Evanston, Illinois has become the first city in the US to make preparations to financially compensate Black residents for addressing the wealth inequality gaps they have experienced because of historical racism and discrimination in housing, according to NBC.
The Chicago suburb's City Council voted Monday 8-1 to distribute $400,000 to eligible black households. Each qualifying family would receive up to $25,000 for homeownership and or improvement grants, as well as mortgage assistance.
The housing money is part of a much greater reparations initiative by the city to distribute $10 million over ten years to qualifying households. The funds will be derived from annual marijuana taxes over the next decade. About 16% of the 75,000 residents who live in Evanston are Black.
Qualifying residents must prove they're direct descendants of a Black person who lived in the town between 1919 to 1969. During that period, Black folks experienced housing discrimination due to city ordinances policies, or practices.
Readers may recall our latest piece titled "Owned: A Tale of Two Americas" breaks down the housing market historically and sheds light on the complex and often troubling history of housing policies.
"It's a first tangible step," said Alderwoman Robin Rue Simmons, who represents the predominantly Black Fifth Ward and first proposed the reparation scheme in 2019.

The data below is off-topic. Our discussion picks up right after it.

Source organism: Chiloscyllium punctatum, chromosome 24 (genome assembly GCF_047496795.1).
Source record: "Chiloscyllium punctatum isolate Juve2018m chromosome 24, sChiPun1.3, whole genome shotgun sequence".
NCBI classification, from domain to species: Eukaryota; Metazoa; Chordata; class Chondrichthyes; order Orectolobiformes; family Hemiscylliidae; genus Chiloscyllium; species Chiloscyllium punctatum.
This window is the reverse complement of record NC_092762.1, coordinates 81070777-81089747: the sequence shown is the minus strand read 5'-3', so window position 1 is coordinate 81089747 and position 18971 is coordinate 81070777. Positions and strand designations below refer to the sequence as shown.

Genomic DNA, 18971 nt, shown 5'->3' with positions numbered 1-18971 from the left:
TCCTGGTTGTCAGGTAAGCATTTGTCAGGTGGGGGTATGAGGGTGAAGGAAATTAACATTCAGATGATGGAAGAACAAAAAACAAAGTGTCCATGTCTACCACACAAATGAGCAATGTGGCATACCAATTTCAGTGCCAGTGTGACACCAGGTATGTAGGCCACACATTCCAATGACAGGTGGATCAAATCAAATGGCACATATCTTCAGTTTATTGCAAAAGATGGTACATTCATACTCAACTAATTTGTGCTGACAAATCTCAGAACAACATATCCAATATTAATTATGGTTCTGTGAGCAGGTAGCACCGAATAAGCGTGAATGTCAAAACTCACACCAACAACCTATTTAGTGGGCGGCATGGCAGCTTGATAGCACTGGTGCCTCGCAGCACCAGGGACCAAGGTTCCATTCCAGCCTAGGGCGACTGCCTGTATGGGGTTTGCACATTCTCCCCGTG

"It is alone not enough. It is not full repair alone in this one initiative. But we all know that the road to repair injustice in the Black community will be a generation of work. . . . I'm excited to know more voices will come to the process," Simmons said.
Simmons said the reparations could begin as soon as early summer.
However, not everyone is pleased with Evanston's reparations. A local group called Evanston Rejects Racist Reparations (ERRR) said in a Facebook post earlier this month that Simmons' reparations bill never went through racial equality, anti-capitalist process. As a result, historically racist financial institutions like banks, corporations, and various individuals, will profit from this proposal. Reparations should not be monetized."
"We are demanding a name change to the current proposal. The current proposal is inherently anti-Black, and we reject this bill as any form or reparations," the group continued.
Former mayoral candidate and ERRR organizer Sebastian Nalls said Simmons' reparations do not benefit the entire black community.
Reparation proposals have been gaining momentum across the country. States such as California to cities like Amherst, Massachusetts, Providence, Rhode Island, Asheville, North Carolina, and Iowa City, Iowa, have been examining reparations to Black people.
Kamm Howard of the National Coalition of Blacks for Reparations in America said Evanston would serve as the prototype for other local governments.
Meanwhile, the Biden administration gave support to examining reparations for Blacks last month.
Last summer, following the police killing of George Floyd, nationwide protests had raised public awareness of racial injustice.
This all suggests that reparations could be coming on a federal level, especially since Biden's transition team last year tapped UC Irvine Law professor Mehrsa Baradaran, an outspoken advocate of reparations.